By Liz Nolan, Contributing Writer
Northborough – The world has witnessed many changes and technological advances since 1975, but one thing that has remained constant in Northborough is its chapter of the Junior Woman’s Club (NJWC). Founded in November of 1975, the group recently celebrated its 40th birthday and its dedication to community service has never wavered over the years.
Martha Michalewich is one of the founding members and continues to be heavily involved with the group. She joined forces with Lorraine Coye (who now lives in California) to structure the group from the beginning.
NJWC started with 15 members and one of the first town-wide projects was to survey 452 residents by telephone to gather information as to what they thought should be done with the field on Route 135 – the existing Ellsworth-McAfee Park.
Michalewich called the project their “Field of Dreams,” but with the help of the community, the park was built, followed by a fitness course, tiny tot playground and a gazebo.
Other undertakings in the early years included delivering hot lunches to the elderly, babysitting seminars, and purchasing two CPR manikins to train members and their husbands to become instructors with the goal of certifying 2,400 residents. They started “Recyclorama” before recycling was even a buzzword.
The group purchased the “Jaws of Life” for the fire department, did fingerprinting with the police department, and has supported the town library in numerous ways over the years.
“We held bottle and newspaper recycle drives which raised some money but more importantly awareness,” said Michalewich. Conservation is a key area of focus for the NJWC. The group currently holds a polystyrene/Styrofoam collection twice a year so that these materials can be recycled instead of being dumped into a landfill.
The group now has around 50 members, many of whom have been long-term members. In addition to conservation, other areas of focus include arts, education and public issues.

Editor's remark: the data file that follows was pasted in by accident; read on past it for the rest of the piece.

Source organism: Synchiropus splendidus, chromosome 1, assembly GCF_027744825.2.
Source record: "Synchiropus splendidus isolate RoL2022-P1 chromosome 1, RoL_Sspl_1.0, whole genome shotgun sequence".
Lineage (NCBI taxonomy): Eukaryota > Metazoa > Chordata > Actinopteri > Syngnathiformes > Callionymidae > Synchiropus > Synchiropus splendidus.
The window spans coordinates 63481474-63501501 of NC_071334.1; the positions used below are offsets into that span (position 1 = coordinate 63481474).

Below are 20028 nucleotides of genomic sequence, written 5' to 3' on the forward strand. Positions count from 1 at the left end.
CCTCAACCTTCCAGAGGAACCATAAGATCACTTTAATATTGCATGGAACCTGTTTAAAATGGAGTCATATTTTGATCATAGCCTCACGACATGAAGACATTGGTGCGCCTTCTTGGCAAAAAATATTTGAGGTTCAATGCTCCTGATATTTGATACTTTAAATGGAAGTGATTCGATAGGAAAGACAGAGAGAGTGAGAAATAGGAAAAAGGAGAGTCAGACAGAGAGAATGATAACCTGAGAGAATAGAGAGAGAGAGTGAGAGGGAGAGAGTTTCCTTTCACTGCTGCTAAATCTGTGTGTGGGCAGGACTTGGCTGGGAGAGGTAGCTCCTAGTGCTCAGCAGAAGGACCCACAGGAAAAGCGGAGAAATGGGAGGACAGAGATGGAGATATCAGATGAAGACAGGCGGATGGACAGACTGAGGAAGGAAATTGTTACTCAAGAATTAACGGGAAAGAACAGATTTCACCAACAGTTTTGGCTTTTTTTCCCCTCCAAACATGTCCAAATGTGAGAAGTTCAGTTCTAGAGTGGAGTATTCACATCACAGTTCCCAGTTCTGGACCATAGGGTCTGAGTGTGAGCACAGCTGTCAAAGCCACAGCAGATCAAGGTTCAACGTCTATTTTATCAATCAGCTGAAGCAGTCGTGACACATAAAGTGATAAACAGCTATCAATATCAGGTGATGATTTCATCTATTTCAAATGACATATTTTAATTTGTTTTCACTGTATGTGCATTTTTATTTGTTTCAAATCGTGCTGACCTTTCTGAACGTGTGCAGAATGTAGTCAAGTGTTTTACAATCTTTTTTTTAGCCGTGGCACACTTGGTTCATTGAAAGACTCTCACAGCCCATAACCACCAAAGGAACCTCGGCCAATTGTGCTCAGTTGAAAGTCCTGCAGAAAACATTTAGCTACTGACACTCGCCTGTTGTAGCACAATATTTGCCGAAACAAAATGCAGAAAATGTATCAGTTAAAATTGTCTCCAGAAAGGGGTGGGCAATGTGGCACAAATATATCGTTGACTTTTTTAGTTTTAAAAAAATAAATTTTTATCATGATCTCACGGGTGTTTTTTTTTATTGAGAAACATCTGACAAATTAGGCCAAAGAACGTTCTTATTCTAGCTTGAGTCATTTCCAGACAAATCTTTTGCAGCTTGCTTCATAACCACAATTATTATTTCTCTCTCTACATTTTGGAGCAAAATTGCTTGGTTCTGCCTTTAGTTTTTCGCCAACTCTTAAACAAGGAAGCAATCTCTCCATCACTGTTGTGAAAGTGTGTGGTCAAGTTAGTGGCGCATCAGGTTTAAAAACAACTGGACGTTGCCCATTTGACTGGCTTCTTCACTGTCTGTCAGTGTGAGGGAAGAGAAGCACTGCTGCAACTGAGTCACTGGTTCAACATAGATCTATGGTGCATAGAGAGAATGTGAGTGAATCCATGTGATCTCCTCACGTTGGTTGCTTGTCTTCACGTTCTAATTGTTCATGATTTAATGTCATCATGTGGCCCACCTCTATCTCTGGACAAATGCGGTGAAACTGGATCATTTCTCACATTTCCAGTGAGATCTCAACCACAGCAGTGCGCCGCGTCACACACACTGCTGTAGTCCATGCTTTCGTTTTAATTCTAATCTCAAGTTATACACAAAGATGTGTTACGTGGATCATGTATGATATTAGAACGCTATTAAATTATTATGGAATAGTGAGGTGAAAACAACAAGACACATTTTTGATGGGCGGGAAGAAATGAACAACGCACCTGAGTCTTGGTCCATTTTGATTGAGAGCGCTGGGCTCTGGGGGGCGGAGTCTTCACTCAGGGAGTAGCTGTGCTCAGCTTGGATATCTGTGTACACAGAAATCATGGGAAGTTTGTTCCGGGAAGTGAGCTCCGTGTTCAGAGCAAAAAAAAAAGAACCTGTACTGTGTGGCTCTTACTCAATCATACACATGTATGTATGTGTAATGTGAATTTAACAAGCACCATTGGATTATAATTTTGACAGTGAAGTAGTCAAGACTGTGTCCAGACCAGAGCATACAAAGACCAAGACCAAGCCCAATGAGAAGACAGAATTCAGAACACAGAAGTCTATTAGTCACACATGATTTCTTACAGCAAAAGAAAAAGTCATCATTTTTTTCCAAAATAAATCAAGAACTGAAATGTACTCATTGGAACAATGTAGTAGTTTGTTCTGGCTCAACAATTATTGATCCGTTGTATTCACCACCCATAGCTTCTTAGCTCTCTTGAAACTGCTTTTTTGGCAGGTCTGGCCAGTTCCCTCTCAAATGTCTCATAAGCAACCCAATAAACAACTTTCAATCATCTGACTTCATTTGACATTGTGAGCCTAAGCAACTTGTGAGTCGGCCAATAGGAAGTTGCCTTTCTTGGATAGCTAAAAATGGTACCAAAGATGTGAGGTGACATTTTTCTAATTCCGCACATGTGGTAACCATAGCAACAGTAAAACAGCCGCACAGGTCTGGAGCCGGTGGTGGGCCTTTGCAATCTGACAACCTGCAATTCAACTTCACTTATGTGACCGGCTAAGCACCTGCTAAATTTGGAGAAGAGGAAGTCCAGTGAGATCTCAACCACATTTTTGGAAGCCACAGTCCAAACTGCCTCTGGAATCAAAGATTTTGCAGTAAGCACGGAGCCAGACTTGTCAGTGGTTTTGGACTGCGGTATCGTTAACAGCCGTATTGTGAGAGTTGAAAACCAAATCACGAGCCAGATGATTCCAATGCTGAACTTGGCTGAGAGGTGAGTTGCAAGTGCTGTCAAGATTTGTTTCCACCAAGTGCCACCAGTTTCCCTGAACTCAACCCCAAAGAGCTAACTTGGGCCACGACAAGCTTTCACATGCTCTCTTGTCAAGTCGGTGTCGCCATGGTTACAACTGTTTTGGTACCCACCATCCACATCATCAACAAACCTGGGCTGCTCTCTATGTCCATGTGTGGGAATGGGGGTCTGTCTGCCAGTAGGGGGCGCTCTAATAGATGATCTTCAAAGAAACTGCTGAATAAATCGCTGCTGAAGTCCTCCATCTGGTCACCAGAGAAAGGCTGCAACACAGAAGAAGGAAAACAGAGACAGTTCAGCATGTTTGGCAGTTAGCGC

Today’s NJWC is known for their popular apple pie café during the town’s Applefest celebration in September and a fall craft fair in November, which has become their main fundraiser for the year. They also assist with getting children’s letters to Santa via the red mailbox at the post office during the holiday season, work with the schools to make Valentine cards for local veterans, and collect books for the Worcester, the City that Reads project, so that every student has a book for the summer. The club also brings awareness to National Child Abuse Prevention Month by selling and placing blue pinwheels in front of Town Hall in April.
Since 2000, NJWC has been holding a Women in STEM (Science, Technology, Engineering and Math) conference each spring that is open to girls in grades 5 through 8. Michalewich explained that women volunteers with careers in these fields hold a variety of workshops to introduce the girls to opportunities in these fields. The conference, which is free to participants, will be held this year on Saturday, March 26, at Algonquin Regional High School.
According to Michalewich, the group’s involvement in any particular project starts with the idea of one of its members.
“People are anxious to help,” she said. “The project committees are a great way for us to get to know a small group of women. It’s a group of women that not only commit to service but to each other. The projects have been wonderful but the friendships and the sharing go beyond the projects. If you need help, you are guaranteed to get it whether it is help with rides, meals or child care.”
It is common to see NJWC members involved in other community efforts. Some credit the group as the motivation for them to reach out to the community in other ways.
“New people and new ideas are always welcome,” said Michalewich.
Information about NJWC and their programs can be found at www.northborojuniors.org. NJWC meets on the fourth Tuesday of each month at Trinity Church, 23 Main St., Northborough.